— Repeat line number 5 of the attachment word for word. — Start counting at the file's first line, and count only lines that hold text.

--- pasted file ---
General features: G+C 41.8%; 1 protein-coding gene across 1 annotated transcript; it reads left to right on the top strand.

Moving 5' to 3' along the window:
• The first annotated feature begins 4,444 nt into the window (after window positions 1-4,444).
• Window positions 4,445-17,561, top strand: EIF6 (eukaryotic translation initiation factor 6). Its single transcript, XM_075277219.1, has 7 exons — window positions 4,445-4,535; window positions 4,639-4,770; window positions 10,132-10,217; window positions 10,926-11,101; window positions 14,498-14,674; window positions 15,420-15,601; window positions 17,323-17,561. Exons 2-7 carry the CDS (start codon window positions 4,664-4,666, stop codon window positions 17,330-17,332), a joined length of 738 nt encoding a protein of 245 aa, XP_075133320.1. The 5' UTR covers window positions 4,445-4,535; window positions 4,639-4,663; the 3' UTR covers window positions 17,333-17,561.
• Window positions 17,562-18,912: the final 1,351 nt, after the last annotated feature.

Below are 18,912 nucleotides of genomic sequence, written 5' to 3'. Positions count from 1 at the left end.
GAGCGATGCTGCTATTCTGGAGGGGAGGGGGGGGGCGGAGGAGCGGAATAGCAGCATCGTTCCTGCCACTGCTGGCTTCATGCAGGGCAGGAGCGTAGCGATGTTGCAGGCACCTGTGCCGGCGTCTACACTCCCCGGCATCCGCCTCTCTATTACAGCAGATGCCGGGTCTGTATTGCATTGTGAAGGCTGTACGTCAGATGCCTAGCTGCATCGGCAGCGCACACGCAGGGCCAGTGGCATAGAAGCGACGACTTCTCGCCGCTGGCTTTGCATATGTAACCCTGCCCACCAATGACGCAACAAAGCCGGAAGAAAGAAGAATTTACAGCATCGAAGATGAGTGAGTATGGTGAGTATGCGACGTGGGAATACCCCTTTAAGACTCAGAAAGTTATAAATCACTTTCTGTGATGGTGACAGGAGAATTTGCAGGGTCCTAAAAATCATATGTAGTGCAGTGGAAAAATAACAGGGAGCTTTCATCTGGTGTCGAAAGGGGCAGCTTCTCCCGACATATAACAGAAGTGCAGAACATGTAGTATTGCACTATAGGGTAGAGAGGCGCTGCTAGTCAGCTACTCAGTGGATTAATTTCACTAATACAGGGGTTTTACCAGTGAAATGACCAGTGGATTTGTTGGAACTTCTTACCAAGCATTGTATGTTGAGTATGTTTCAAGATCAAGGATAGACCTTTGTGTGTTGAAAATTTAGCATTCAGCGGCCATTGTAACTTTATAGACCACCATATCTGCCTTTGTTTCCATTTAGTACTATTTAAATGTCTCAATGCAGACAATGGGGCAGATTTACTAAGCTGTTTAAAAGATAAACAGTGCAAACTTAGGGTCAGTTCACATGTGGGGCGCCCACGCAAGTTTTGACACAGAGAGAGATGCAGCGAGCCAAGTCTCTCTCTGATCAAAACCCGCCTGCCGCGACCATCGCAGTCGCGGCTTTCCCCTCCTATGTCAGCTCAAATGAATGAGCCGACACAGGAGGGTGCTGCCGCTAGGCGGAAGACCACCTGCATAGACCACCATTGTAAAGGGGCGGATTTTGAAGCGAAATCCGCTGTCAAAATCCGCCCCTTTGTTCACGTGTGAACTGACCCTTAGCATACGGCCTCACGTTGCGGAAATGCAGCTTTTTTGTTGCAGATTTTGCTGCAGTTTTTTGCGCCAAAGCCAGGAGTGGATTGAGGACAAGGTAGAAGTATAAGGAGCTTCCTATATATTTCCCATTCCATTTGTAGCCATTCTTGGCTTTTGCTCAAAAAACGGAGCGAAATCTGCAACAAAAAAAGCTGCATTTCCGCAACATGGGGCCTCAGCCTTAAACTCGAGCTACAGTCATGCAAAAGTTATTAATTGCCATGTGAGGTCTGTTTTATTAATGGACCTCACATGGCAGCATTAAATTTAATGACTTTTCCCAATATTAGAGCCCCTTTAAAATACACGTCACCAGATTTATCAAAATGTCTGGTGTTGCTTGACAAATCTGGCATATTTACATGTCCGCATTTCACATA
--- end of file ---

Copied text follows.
• Window positions 17,562-18,912: the final 1,351 nt, after the last annotated feature.